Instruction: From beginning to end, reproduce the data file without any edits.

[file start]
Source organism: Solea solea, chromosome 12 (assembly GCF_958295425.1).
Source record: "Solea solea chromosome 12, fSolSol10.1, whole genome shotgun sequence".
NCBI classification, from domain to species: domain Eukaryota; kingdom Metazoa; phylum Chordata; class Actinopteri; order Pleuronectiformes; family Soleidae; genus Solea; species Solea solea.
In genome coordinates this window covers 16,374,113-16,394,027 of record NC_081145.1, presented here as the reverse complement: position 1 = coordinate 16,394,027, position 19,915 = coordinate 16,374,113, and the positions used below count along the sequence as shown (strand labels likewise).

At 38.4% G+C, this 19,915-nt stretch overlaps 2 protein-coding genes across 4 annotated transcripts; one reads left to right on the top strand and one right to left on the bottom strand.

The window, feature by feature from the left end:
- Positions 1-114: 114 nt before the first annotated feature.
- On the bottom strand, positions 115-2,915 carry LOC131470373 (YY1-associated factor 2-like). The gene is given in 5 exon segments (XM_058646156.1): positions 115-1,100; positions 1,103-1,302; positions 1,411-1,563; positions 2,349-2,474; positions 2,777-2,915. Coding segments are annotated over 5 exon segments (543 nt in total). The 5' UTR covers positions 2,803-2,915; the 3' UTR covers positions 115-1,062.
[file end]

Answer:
Source organism: Solea solea, chromosome 12 (assembly GCF_958295425.1).
Source record: "Solea solea chromosome 12, fSolSol10.1, whole genome shotgun sequence".
NCBI classification, from domain to species: domain Eukaryota; kingdom Metazoa; phylum Chordata; class Actinopteri; order Pleuronectiformes; family Soleidae; genus Solea; species Solea solea.
In genome coordinates this window covers 16,374,113-16,394,027 of record NC_081145.1, presented here as the reverse complement: position 1 = coordinate 16,394,027, position 19,915 = coordinate 16,374,113, and the positions used below count along the sequence as shown (strand labels likewise).

At 38.4% G+C, this 19,915-nt stretch overlaps 2 protein-coding genes across 4 annotated transcripts; one reads left to right on the top strand and one right to left on the bottom strand.

The window, feature by feature from the left end:
- Positions 1-114: 114 nt before the first annotated feature.
- On the bottom strand, positions 115-2,915 carry LOC131470373 (YY1-associated factor 2-like). The gene is given in 5 exon segments (XM_058646156.1): positions 115-1,100; positions 1,103-1,302; positions 1,411-1,563; positions 2,349-2,474; positions 2,777-2,915. Coding segments are annotated over 5 exon segments (543 nt in total). The 5' UTR covers positions 2,803-2,915; the 3' UTR covers positions 115-1,062.